This is a previous project site under CGIAR Research Program on Water, Land and Ecosystems (WLE). For more information and current updates, visit the WLE website.

Home > Basin > Nile > Improved planning of large dam operations (PN36)

Full Project Title: Improved planning of large dam operation: Using decision support systems to optimize livelihood benefits, safeguard health and protect the environment (PN36)

Introduction

The livelihoods of large numbers of people are dependent on natural resources and agriculture, both of which may be adversely affected by large dams. The requirements for dams vary both between different stakeholders and over time. Consequently, the planning and operation of large dams requires consideration of many complex and inter-related issues and poses intricate technical and political problems. Under such circumstances decision-making is extremely difficult.

The primary objective of this study was to investigate the applicability of using contemporary decision support systems (DSSs) to improve dam planning and operation through better inclusion of environmental and social (including health) issues in decision-making processes. The research was undertaken primarily in the Nile Basin through a number of case studies.

Research Highlights

Research highlights

  • The most detailed study to date on the likely impact of large dam construction (for irrigation and hydropower) in the Lake Tana catchment on lake levels and the possible environmental and social consequences (Ethiopia).
  • Potentially the first attempt to determine environmental flows in the Blue Nile, specifically in the reach containing the world famous Tis Issat Falls, affected by flow regulation and upstream abstraction for hydropower (Ethiopia).
  • One of the first studies ever to evaluate the effectiveness of follow-up to an Environmental Impact Assessment (EIA) conducted prior to construction of a large dam in Ethiopia.
Project Outcomes

Project outcomes

  • Inter-institutional collaboration established where professionals from different disciplines e.g. engineering, public health, environmental scientists and social scientists have come together and formed a team and shared knowledge in relation to dam planning and operation.
  • Increased institutional capacity that in the future should influence institutional practices making them more sensitive to environmental and social impacts of dams and how to incorporate these issues in dam planning and operation.
Publications and Outputs

To view all outputs from project PN36 visit our document repository.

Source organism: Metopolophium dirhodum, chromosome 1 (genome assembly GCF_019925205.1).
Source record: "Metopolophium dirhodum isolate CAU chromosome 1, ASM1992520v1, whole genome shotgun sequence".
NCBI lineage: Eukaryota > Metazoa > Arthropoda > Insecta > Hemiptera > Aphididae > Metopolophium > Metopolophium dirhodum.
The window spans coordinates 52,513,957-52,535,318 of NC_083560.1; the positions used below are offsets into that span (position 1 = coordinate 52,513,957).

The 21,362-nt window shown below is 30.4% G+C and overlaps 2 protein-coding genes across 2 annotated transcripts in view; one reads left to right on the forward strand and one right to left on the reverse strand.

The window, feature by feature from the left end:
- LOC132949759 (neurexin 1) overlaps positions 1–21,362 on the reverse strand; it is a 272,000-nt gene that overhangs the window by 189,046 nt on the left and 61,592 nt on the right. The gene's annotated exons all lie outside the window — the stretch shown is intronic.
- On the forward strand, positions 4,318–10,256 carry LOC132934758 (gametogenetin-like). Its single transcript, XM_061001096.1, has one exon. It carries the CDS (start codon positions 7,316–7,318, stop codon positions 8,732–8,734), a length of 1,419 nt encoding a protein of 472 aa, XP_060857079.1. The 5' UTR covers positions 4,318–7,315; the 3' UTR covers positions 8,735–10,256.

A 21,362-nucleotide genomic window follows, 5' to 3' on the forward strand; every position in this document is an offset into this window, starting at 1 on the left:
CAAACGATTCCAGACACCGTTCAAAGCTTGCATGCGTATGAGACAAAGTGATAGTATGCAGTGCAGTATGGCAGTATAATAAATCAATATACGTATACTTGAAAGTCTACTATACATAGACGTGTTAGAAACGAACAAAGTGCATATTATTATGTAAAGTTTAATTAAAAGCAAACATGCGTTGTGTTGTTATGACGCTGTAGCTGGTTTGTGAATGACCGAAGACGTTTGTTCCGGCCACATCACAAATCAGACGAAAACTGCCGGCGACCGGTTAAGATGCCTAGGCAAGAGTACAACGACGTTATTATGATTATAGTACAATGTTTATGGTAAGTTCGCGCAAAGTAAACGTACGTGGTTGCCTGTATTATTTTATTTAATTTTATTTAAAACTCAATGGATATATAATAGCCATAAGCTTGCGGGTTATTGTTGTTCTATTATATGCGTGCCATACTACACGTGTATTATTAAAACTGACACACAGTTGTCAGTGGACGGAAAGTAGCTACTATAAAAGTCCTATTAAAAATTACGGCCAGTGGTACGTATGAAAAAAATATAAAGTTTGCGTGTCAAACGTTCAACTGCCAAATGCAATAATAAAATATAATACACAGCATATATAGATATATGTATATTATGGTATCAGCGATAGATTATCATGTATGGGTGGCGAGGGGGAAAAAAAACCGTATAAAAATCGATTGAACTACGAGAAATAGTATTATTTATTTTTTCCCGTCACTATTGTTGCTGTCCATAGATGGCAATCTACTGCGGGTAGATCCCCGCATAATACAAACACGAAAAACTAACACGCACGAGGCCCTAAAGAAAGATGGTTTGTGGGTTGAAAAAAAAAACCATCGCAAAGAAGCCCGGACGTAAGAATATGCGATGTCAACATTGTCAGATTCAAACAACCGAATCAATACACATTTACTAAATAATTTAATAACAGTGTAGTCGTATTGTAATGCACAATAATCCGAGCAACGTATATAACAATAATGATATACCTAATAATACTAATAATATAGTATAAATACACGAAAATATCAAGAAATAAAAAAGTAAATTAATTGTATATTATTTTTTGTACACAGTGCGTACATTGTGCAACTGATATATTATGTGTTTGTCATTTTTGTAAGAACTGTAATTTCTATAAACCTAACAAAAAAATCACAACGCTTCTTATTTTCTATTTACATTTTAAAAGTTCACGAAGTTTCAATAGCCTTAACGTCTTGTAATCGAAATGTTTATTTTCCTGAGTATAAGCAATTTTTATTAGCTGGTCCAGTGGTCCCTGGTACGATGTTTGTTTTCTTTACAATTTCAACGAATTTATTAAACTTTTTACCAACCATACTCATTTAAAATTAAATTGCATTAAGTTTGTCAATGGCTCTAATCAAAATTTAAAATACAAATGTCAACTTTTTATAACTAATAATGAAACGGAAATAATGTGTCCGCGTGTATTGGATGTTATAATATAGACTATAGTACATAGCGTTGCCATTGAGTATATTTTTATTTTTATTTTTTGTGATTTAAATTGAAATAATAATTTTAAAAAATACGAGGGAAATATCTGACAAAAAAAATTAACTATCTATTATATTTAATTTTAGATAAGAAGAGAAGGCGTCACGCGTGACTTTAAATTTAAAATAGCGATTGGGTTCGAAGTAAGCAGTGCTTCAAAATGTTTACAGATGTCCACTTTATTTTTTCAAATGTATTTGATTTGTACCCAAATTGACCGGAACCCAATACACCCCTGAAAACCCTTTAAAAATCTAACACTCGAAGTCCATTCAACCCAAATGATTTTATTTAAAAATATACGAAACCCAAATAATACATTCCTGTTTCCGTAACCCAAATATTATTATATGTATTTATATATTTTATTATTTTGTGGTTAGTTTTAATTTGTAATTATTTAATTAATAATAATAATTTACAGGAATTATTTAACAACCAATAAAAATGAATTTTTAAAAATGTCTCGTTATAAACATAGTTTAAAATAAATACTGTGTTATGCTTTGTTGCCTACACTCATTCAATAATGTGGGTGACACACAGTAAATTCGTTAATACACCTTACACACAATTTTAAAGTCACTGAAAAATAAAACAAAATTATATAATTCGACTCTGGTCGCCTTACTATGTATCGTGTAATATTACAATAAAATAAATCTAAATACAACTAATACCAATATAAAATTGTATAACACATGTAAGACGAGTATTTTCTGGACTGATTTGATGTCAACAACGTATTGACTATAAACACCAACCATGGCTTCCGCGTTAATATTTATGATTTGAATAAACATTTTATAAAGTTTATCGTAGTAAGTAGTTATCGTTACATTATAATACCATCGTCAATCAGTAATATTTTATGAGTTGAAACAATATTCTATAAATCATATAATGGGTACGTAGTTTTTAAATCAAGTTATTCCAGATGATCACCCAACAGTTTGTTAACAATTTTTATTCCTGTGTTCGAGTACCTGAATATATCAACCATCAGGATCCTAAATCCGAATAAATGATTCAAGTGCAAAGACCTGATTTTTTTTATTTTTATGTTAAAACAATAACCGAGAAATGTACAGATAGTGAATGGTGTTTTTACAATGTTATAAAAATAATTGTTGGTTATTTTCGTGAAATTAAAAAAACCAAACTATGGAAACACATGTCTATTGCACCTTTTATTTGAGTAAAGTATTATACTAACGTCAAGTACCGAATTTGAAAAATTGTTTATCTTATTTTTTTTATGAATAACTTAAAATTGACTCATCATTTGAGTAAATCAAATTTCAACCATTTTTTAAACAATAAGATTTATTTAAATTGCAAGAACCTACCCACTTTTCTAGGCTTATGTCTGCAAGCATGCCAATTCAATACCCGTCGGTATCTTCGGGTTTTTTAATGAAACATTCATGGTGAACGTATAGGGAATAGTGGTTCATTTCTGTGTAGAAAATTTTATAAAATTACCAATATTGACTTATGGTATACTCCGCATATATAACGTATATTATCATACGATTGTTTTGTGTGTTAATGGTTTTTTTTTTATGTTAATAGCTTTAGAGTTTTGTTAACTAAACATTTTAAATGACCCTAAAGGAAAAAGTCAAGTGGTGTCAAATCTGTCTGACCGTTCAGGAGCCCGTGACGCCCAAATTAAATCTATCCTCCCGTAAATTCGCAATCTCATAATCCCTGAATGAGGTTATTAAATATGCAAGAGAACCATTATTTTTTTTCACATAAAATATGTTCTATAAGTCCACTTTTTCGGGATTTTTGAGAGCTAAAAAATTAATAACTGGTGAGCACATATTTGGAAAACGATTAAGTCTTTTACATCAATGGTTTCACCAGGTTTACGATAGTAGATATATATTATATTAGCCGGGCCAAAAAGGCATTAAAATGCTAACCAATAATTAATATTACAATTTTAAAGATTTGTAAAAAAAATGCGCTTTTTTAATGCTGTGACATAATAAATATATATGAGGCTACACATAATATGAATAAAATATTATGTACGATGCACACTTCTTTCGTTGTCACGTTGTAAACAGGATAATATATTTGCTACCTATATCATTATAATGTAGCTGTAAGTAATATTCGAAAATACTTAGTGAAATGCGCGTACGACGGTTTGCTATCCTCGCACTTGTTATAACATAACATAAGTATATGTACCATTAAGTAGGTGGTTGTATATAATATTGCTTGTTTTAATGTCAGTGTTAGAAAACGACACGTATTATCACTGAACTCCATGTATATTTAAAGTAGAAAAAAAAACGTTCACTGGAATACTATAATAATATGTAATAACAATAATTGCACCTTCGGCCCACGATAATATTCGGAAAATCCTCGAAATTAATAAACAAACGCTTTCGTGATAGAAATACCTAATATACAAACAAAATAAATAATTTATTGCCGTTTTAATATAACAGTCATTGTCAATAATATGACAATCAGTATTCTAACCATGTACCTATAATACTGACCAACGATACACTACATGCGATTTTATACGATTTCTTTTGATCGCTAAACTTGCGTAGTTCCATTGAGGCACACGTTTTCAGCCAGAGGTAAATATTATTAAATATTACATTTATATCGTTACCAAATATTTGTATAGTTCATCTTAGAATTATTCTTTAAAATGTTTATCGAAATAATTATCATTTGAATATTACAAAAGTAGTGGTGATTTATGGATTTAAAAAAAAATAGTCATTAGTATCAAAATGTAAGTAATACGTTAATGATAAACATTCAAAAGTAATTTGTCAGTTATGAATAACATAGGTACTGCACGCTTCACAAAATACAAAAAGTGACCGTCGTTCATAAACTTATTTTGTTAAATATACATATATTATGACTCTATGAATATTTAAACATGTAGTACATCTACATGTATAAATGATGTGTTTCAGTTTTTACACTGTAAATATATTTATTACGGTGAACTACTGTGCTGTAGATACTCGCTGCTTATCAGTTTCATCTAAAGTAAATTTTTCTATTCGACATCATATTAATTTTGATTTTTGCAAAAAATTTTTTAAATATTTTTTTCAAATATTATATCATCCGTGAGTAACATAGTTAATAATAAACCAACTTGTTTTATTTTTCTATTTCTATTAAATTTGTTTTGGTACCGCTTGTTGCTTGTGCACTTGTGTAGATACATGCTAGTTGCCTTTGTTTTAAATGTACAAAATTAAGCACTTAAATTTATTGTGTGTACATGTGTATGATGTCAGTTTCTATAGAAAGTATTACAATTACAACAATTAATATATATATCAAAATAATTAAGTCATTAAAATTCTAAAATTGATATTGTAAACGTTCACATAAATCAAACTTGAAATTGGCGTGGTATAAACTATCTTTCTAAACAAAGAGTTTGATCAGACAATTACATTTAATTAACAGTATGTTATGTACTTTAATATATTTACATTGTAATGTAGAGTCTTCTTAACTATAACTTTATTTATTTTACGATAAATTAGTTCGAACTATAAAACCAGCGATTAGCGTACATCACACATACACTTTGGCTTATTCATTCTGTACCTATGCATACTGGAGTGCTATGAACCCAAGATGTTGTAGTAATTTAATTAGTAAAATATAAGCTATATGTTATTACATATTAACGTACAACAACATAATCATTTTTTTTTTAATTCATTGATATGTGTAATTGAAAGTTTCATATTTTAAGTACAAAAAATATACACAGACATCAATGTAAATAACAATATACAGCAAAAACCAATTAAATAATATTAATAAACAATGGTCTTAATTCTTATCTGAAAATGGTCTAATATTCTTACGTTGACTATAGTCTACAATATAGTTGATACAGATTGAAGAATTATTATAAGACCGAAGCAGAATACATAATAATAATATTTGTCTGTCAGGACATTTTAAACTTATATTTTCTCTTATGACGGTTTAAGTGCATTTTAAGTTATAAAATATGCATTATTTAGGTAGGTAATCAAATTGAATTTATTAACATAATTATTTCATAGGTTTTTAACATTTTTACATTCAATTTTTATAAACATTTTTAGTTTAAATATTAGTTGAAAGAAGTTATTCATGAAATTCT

Selected publications and outputs

Peer-reviewed papers

  1. Brown, C; Watson, P. 2007. Decision support systems for environmental flows: lessons from southern Africa. International Journal of River Basin Management 5(3) 169-178*.
  2. Dlamini, E.M. 2007. Decision support systems for managing the water resources of the Komati River Basin. International Journal of River Basin Management 5(3) 179-188*.
  3. Egre, D.; Roquet, V.; Durocher, C. 2007. Monetary benefit sharing from dams: a few examples of financial partnerships with indigenous communities in Quebec (Canada). International Journal of River Basin Management 5(3) 235-244*.
  4. Greef, L. 2007. South African multi-stakholder initiative in formulating policy on dams and development. International Journal of River Basin Management 5(3) 189-198*.
  5. Kibret, S.; McCartney, M.P.; Lautze, J.; Jayasinghe, G. 2009. Malaria transmission in the vicinity of impounded water: evidence from the Koka reservoir, Ethiopia. Colombo, Sri Lanka: International Water Management Institute (IWMI Research Report 132) 47 pp.

Project reports

  1. Gebre, A; Getachew, D.; McCartney, M.P. 2007a. Koka stakeholder survey. Project report for CPWF project 36: Improved planning of large dam operation: using decision support systems to optimize livelihood benefits, safeguard health and protect the environment. International Water Management Institute (IWMI).
  2. Gebre, A.; Getachew, D.; McCartney, M.P. 2007b. Chara Chara stakeholder survey. Project report for CPWF project 36: Improved planning of large dam operation: Using decision support systems to optimize livelihood benefits, safeguard health and protect the environment. International Water Management Institute (IWMI).
  3. Hailu, D.; Seleshi, Y. 2005. Field survey report on current practices of dam operation in Ethiopia. Addis Ababa University.
Final Report
Project Partners

Project partners

ARA-SUL, IWMI, MWR-ETHP, SW, UAA, BEEH

Project Lead

Project lead

IWMI

For more information on Phase 1 outputs please contact Udana Ariyawansa.

Tags